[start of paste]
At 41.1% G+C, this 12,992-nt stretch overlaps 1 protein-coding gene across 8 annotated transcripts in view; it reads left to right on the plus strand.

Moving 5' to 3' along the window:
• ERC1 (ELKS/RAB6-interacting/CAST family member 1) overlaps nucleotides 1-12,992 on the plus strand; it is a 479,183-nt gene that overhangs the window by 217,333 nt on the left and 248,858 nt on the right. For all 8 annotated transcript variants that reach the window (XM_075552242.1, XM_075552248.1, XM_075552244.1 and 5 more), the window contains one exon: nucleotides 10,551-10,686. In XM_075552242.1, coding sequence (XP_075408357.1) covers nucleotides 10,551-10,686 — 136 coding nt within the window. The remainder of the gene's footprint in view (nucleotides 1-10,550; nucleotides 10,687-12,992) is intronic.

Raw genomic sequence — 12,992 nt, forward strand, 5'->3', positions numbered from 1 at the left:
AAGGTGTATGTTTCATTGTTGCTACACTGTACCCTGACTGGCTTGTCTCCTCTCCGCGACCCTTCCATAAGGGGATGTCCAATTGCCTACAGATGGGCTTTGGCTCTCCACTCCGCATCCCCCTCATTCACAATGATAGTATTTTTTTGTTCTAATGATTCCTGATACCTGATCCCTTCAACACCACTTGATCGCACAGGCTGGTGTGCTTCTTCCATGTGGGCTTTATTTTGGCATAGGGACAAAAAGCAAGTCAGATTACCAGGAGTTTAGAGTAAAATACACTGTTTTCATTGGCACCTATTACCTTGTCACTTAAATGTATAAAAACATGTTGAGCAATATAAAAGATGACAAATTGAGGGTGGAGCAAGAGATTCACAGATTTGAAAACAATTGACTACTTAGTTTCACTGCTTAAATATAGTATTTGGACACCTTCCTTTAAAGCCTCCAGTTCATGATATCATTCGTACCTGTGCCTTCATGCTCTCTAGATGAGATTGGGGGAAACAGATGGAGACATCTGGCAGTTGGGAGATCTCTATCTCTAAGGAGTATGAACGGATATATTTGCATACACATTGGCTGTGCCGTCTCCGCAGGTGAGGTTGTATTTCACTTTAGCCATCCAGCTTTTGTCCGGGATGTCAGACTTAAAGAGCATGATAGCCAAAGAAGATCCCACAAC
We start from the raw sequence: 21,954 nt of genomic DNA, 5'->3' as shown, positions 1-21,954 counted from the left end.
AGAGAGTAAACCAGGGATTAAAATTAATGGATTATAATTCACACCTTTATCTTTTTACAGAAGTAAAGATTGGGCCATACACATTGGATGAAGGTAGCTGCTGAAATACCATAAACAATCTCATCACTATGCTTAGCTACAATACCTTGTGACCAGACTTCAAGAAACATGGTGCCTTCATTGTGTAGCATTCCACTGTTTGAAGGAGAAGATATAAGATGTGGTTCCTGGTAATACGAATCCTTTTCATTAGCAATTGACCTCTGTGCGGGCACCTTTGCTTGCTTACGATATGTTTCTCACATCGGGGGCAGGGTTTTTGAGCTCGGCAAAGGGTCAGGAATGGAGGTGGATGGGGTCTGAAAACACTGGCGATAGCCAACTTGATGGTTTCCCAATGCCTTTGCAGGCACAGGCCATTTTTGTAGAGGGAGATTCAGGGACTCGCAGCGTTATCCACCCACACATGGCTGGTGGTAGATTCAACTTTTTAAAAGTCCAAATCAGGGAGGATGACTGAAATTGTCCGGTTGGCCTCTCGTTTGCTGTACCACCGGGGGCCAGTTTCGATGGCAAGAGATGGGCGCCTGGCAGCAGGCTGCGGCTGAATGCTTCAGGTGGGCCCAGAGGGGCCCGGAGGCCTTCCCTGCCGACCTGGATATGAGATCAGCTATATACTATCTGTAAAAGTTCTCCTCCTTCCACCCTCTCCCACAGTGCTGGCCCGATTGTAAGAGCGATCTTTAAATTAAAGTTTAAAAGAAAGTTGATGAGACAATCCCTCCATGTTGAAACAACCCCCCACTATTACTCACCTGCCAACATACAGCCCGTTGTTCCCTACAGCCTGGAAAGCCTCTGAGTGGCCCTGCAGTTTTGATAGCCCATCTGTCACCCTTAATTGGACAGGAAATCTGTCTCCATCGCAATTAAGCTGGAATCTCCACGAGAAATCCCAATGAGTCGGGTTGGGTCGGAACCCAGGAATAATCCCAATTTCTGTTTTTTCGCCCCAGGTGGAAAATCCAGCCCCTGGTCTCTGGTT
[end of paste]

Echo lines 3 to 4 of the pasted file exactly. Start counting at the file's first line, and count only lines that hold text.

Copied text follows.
• ERC1 (ELKS/RAB6-interacting/CAST family member 1) overlaps nucleotides 1-12,992 on the plus strand; it is a 479,183-nt gene that overhangs the window by 217,333 nt on the left and 248,858 nt on the right. For all 8 annotated transcript variants that reach the window (XM_075552242.1, XM_075552248.1, XM_075552244.1 and 5 more), the window contains one exon: nucleotides 10,551-10,686. In XM_075552242.1, coding sequence (XP_075408357.1) covers nucleotides 10,551-10,686 — 136 coding nt within the window. The remainder of the gene's footprint in view (nucleotides 1-10,550; nucleotides 10,687-12,992) is intronic.

Raw genomic sequence — 12,992 nt, forward strand, 5'->3', positions numbered from 1 at the left: